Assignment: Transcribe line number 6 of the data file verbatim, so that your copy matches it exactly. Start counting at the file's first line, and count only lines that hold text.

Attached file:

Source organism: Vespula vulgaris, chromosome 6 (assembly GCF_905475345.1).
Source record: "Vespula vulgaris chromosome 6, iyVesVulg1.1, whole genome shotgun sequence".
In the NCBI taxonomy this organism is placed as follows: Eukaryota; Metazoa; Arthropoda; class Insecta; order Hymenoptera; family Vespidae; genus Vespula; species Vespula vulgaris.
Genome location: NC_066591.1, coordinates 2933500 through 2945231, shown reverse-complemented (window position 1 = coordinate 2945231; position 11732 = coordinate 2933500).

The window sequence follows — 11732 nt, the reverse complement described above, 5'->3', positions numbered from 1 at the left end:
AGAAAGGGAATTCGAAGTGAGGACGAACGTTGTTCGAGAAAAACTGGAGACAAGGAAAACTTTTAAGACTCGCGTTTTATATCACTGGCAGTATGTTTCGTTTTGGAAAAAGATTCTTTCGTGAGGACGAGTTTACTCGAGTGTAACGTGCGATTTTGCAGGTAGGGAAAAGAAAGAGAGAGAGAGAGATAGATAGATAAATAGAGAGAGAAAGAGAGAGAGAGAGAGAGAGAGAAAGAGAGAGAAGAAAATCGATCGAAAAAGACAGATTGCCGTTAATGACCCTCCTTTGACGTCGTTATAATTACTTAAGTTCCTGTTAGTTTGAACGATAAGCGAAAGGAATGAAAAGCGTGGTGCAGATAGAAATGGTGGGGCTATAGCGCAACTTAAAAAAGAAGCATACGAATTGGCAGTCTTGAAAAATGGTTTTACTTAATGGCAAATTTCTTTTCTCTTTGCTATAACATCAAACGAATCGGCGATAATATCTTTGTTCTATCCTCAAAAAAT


AGAAAGGGAATTCGAAGTGAGGACGAACGTTGTTCGAGAAAAACTGGAGACAAGGAAAACTTTTAAGACTCGCGTTTTATATCACTGGCAGTATGTTTCGTTTTGGAAAAAGATTCTTTCGTGAGGACGAGTTTACTCGAGTGTAACGTGCGATTTTGCAGGTAGGGAAAAGAAAGAGAGAGAGAGAGATAGATAGATAAATAGAGAGAGAAAGAGAGAGAGAGAGAGAGAGAGAAAGAGAGAGAAGAAAATCGATCGAAAAAGACAGATTGCCGTTAATGACCCTCCTTTGACGTCGTTATAATTACTTAAGTTCCTGTTAGTTTGAACGATAAGCGAAAGGAATGAAAAGCGTGGTGCAGATAGAAATGGTGGGGCTATAGCGCAACTTAAAAAAGAAGCATACGAATTGGCAGTCTTGAAAAATGGTTTTACTTAATGGCAAATTTCTTTTCTCTTTGCTATAACATCAAACGAATCGGCGATAATATCTTTGTTCTATCCTCAAAAAAT